An array is a linear data structure which stores a collection of elements stored in contiguous memory. If you come from a JavaScript background, you might not notice the problems that I want to discuss today. I was in the same situation, when I was learning C++. I was asking myself, “Really ? Is this an array? 😨”.

This happens when you try to learn a old school language, after being proficient in a modern language like JavaScript. Soon I realized that knowing old languages is benefitial, since you can compare those with other modern languages and you’ll have the knowledge why something has changed overtime. In modern languages, dynamic arrays are used instead of raw arrays. This leaves a question for us. What are the problems with raw arrays? πŸ˜• I will write the rest of the article in a C++ perspective.

Arrays are fixed sized

Arrays can’t grow or shrink. If you want an raw array, you need to tell it how many elements you want to store. Isn’t that a problem? Suppose you are reading values from a file and you don’t know the exact amount of values in the file. What will you do? One simple way is to declare an array with a high number of elements (10^6). It may work but the problem is, you are just wasting memory spaces. The file may contain only 4 elements, and for storing 4 elements you are defining an array with 10^6 elements.

Checking out of bound

It has really surprised me that when I declare an array with 3 elements, int arr[3];, I can still access arr[4] or arr[100]. Later on I discovered that, the array name arr is a pointer. A pointer is a special type of variable that can store a memory address. So, arr points to the memory location of the first element, simillarly if you write arr + 1, it’ll point to the second element. Remember, arr and arr + 1 are pointers, they’re memory locations. They’re not the values stored in that particular index. So how do you extract the value from that memory location? You can use the contents of ( * ) operator. will give you the value of second element. So, arr[i] \equiv *(arr + i) also if you use the address of (&) operator, &arr[i] \equiv (arr + i). According to pointer arithmetic it’s valid, since arr[x] is just moving x steps from the base adress arr. It doesn’t really matter what x is. It’s your job while using arrays that x remains in the range [0, n – 1], where n is the length of the array.

Dynamic Arrays

A dynamic array is an improved version of array, which fixed all the problems that I’ve stated above. Though, it is implemented with raw arrays. It does it in a clever way. We can use C++ dynamic memory allocation for making our own dynamic array. The idea is that, we dynamically allocate memory for small number of elements. When the array has no space, allocate memory for double number of elements than before. Copy everything from the previous array to the new array. Now, you can free the memory of the previous array and the new array becomes your current array.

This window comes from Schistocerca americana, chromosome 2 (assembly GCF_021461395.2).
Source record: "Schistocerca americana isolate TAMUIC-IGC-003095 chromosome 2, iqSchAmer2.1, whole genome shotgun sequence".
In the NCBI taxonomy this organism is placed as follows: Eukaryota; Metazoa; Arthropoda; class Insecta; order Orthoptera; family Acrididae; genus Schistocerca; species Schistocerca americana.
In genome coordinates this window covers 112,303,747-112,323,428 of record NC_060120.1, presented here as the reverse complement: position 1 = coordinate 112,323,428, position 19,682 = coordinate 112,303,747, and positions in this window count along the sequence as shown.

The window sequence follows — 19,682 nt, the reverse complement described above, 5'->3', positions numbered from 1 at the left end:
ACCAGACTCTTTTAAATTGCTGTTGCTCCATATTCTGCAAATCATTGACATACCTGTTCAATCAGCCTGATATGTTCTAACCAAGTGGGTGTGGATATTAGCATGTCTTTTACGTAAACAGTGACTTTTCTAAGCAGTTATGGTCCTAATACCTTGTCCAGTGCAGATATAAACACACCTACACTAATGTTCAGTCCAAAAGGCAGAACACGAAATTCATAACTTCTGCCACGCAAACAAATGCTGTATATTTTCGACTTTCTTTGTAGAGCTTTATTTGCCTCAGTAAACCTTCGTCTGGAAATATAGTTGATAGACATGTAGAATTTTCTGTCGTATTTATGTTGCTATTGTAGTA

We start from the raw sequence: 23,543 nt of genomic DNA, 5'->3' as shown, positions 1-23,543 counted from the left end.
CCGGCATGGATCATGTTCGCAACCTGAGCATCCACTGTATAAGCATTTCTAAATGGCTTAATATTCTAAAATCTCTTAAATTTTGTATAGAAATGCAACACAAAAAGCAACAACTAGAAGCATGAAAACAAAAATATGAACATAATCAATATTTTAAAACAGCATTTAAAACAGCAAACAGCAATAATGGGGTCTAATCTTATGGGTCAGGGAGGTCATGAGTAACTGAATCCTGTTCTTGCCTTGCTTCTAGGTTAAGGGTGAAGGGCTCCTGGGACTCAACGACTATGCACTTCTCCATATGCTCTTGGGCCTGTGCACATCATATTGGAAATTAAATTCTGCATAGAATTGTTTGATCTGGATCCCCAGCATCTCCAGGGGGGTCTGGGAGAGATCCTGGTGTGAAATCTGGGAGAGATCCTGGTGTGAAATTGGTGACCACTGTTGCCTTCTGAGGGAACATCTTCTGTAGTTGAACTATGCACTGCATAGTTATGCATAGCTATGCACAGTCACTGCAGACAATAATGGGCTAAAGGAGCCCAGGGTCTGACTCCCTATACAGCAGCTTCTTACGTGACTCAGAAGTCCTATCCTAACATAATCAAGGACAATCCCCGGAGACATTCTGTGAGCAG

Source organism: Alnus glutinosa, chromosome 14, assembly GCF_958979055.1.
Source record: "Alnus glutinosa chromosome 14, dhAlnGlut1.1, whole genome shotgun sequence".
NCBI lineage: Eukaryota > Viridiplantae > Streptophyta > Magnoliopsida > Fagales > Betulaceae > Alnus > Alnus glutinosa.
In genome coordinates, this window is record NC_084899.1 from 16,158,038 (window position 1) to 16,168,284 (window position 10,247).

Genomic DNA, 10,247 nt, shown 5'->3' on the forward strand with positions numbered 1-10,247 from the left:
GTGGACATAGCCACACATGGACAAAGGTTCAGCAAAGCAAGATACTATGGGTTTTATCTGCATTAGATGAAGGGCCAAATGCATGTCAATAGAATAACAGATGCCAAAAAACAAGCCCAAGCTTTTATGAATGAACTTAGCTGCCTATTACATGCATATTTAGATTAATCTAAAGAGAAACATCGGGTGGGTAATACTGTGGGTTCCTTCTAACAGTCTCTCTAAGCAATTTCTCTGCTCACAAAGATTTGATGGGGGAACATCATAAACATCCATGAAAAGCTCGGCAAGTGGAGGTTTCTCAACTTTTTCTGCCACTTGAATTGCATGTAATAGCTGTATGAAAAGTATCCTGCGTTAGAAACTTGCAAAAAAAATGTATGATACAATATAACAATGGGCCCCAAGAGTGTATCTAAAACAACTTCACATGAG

std :: vector

In C++, there is a STL container called vector which is basically an implementation of the dynamic array. If you don’t wanna run into problems that are hard to debug, then you should use dynamic arrays. Note that, dynamic arrays are a bit slow compared to raw arrays.

Usage of std :: vector

  1. Include the vector header file.
    #include <bits/stdc++.h>
    using namespace std;
    
  2. Creating a new vector
    // v1 -> vector that stores integers
    vector<int> v1;
    
    // v2 -> vector which stores float values
    vector<float> v2;
    
    // test_scores -> vector of 5 elements initialized with 0
    vector<int> test_scores (5);
    
    // test_scores -> vector with predefined values
    vector<int> test_scores {100, 98, 89, 85, 93};
    
    // test_scores -> vector of 5 elements initialized with 10
    vector<int> test_scores (5, 10);
    
  3. Pushing elements to vector
    vector<int> v1;
    // v1 = {}
    
    v1.push_back(1);
    // v1 = {1}
    
    v1.push_back(9);
    // v1 = {1, 9}
    
    v1.push_back(13);
    // v1 = {1, 9\. 13}
    
  4. Popping elements from vector
    vector<int> v1;
    v1.push_back(1); 
    v1.push_back(9); 
    v1.push_back(13);
    
    // pop_back() method removes and returns the last element
    int last_element = v1.pop_back(); // 13
    last_element = v1.pop_back(); // 9
    
  5. Getting size of a vector
    vector<int> v1;
    v1.push_back(1);
    v1.push_back(9); 
    v1.push_back(13);
    
    int size = v1.size(); // 3
    v1.push_back(20); 
    size = v1.size(); // 4
    
  6. Accessing individual elements
    vector<int> v;
    v.push_back(11); // {11}
    v.push_back(91); // {11, 91}
    v.push_back(123); // {11, 91, 123}
    
    // With [ ] operator
    cout << v[0] << endl; // 11
    cout << v[1] << endl; // 91
    cout << v[2] << endl; // 123
    cout << v[3] << endl; // no warning
    
    //  With at( ) method
    cout << v.at(0) << endl; // 11
    cout << v.at(1) << endl; // 91
    cout << v.at(2) << endl; // 123
    cout << v.at(3) << endl; // warning
    
  7. Traversing vectors with for loop
    vector<int> v;
    v.push_back(11); // {11}
    v.push_back(91); // {11, 91}
    v.push_back(123); // {11, 91, 123}
    
    // printing all the elements with for loop
    for (int i = 0; i < v.size(); i++)
        cout << v.at(i) << ", ";
    cout << endl;
    
  8. Traversing vectors with for … in loop
    vector<int> v;
    v.push_back(11); // {11}
    v.push_back(91); // {11, 91}
    v.push_back(123); // {11, 91, 123}
    
    // printing all the elements with for loop
    for (int element: v)
        cout << element << ", ";
    cout << endl;
    
  9. Traversing vectors with iterators
    vector<int> v;
    v.push_back(11); // {11}
    v.push_back(91); // {11, 91}
    v.push_back(123); // {11, 91, 123}
    
    for (auto it = v.begin(); it != v.end(); ++it)
        cout << *it << ", ";
    cout << endl;
    
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